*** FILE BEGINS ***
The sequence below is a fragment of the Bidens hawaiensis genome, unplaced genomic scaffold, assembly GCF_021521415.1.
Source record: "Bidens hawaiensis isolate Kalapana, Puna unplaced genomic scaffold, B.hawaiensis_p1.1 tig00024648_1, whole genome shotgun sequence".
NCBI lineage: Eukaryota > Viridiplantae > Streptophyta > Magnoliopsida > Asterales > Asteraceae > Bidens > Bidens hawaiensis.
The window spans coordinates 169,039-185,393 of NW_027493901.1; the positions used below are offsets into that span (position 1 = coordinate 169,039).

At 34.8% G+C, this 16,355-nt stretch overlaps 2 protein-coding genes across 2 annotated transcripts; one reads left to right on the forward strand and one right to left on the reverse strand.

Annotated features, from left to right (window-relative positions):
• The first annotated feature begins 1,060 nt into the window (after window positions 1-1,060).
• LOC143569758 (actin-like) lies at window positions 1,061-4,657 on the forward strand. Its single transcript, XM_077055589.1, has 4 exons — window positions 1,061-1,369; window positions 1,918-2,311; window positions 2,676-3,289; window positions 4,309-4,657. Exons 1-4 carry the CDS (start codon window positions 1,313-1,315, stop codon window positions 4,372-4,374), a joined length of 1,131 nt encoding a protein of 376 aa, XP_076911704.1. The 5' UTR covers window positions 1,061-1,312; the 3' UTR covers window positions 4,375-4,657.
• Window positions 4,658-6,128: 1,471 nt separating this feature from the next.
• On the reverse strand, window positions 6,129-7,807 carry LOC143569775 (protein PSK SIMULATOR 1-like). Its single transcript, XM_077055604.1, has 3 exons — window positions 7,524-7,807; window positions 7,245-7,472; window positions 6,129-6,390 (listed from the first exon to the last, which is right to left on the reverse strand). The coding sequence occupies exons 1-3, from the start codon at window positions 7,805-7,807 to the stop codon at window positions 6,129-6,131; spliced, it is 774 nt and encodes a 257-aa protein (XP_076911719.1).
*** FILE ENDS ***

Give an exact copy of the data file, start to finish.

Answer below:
The sequence below is a fragment of the Bidens hawaiensis genome, unplaced genomic scaffold, assembly GCF_021521415.1.
Source record: "Bidens hawaiensis isolate Kalapana, Puna unplaced genomic scaffold, B.hawaiensis_p1.1 tig00024648_1, whole genome shotgun sequence".
NCBI lineage: Eukaryota > Viridiplantae > Streptophyta > Magnoliopsida > Asterales > Asteraceae > Bidens > Bidens hawaiensis.
The window spans coordinates 169,039-185,393 of NW_027493901.1; the positions used below are offsets into that span (position 1 = coordinate 169,039).

At 34.8% G+C, this 16,355-nt stretch overlaps 2 protein-coding genes across 2 annotated transcripts; one reads left to right on the forward strand and one right to left on the reverse strand.

Annotated features, from left to right (window-relative positions):
• The first annotated feature begins 1,060 nt into the window (after window positions 1-1,060).
• LOC143569758 (actin-like) lies at window positions 1,061-4,657 on the forward strand. Its single transcript, XM_077055589.1, has 4 exons — window positions 1,061-1,369; window positions 1,918-2,311; window positions 2,676-3,289; window positions 4,309-4,657. Exons 1-4 carry the CDS (start codon window positions 1,313-1,315, stop codon window positions 4,372-4,374), a joined length of 1,131 nt encoding a protein of 376 aa, XP_076911704.1. The 5' UTR covers window positions 1,061-1,312; the 3' UTR covers window positions 4,375-4,657.
• Window positions 4,658-6,128: 1,471 nt separating this feature from the next.
• On the reverse strand, window positions 6,129-7,807 carry LOC143569775 (protein PSK SIMULATOR 1-like). Its single transcript, XM_077055604.1, has 3 exons — window positions 7,524-7,807; window positions 7,245-7,472; window positions 6,129-6,390 (listed from the first exon to the last, which is right to left on the reverse strand). The coding sequence occupies exons 1-3, from the start codon at window positions 7,805-7,807 to the stop codon at window positions 6,129-6,131; spliced, it is 774 nt and encodes a 257-aa protein (XP_076911719.1).